Over the past few years, neuroscientists have been able to grow ever larger and more complex spheroid cultures and organoids that replicate the structure and functionality of brain tissue.
While these models are significantly better at mimicking parts of the brain compared to 2D cultures, they are much more challenging to study because it’s hard to access cells that are below the 3D culture’s surface.Now 3Brain, a spin out of the Swiss Center for Electronics and Microtechnology (CSEM), has developed a special chip on which to grow neural tissue that allows for measurement of various activities happening within the tissue studied.
The Khíron integrated circuit has a high density micro electrode array (MEA) with which the grown neural tissue makes intimate contact. At the bottom of the chip is a microfluidic platform that allows for nutrient-rich fluids, drugs, and other compounds to be delivered to the studied tissue.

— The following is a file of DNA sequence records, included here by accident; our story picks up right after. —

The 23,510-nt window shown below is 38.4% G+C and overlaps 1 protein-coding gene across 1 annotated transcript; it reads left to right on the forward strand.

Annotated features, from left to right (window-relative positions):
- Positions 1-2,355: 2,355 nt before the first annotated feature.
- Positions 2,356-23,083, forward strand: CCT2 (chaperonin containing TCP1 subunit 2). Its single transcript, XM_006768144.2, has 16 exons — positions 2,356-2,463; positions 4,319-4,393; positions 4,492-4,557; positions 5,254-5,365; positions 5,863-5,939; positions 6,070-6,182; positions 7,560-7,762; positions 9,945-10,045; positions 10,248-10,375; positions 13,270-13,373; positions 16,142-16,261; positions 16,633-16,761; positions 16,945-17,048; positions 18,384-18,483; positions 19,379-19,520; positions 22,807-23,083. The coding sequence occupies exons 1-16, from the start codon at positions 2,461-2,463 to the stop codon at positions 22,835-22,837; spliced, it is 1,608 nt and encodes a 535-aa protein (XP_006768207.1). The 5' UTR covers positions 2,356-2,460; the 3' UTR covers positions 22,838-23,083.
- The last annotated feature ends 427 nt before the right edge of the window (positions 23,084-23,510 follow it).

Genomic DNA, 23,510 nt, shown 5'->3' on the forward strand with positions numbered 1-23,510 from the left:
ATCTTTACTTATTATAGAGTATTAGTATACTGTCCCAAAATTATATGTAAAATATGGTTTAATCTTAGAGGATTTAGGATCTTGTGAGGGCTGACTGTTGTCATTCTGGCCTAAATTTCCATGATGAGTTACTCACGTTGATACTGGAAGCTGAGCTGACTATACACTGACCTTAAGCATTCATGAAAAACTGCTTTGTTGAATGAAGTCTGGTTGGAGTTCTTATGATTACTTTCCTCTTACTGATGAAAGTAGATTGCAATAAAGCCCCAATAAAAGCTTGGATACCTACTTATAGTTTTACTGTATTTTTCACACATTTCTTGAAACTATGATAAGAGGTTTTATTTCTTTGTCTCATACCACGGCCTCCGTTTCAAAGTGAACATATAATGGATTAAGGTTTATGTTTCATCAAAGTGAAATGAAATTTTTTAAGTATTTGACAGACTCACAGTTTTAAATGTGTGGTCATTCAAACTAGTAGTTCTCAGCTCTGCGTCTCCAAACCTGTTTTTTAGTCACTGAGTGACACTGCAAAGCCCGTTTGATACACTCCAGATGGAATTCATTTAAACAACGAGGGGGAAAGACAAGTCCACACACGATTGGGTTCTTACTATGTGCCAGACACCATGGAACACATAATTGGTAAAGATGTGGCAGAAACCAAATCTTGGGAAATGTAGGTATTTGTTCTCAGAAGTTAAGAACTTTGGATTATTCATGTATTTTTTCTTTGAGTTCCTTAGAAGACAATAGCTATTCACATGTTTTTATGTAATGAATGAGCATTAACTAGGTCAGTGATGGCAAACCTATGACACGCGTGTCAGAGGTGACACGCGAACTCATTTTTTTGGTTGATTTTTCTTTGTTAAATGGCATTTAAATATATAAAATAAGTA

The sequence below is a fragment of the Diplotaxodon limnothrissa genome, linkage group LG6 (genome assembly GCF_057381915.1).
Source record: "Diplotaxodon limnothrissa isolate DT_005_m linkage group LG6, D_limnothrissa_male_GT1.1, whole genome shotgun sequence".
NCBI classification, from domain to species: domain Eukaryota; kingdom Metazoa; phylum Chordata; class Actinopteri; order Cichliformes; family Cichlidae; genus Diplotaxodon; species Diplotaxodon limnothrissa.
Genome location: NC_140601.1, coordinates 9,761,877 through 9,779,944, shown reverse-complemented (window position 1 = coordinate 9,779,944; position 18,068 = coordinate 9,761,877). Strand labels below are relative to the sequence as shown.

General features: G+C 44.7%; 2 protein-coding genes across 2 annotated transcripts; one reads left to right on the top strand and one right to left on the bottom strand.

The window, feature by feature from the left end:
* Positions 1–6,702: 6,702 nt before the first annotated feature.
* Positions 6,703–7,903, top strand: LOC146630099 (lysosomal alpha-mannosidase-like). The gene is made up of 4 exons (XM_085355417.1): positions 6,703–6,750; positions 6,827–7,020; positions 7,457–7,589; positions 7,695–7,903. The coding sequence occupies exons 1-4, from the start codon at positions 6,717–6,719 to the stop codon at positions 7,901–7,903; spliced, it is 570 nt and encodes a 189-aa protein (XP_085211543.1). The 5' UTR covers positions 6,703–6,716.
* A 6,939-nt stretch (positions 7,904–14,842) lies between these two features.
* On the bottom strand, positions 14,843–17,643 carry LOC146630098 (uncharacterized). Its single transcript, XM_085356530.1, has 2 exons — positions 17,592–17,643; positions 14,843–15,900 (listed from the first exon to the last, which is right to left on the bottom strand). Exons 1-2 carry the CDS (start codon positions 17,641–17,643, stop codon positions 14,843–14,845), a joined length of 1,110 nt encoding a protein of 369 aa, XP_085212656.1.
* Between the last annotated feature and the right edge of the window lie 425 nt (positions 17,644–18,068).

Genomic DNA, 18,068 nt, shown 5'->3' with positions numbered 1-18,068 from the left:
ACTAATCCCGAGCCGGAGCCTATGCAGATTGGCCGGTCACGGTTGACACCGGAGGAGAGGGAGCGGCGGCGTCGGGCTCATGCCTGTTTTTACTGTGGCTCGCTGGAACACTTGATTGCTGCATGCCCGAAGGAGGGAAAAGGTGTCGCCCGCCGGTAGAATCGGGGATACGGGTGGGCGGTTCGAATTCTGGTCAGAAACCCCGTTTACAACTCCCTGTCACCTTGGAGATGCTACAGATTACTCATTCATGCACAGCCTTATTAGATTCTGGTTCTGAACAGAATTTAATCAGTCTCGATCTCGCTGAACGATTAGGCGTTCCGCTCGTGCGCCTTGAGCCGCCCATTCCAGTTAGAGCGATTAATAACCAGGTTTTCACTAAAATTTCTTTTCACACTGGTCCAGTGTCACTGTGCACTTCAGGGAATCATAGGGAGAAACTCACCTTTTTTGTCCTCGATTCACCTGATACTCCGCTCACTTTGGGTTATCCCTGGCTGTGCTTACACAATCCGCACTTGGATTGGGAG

The chip, which will be presented for the first time a week from now at the SfN Society for Neuroscience 2018 annual meeting in San Diego, California, will hopefully help scientists to understand the onset and development of now common diseases such as Alzheimer’s, Parkinson’s, and a variety of psychoses. 3Brain believes that it is almost ready to begin marketing their new device, with initial shipments taking place next year.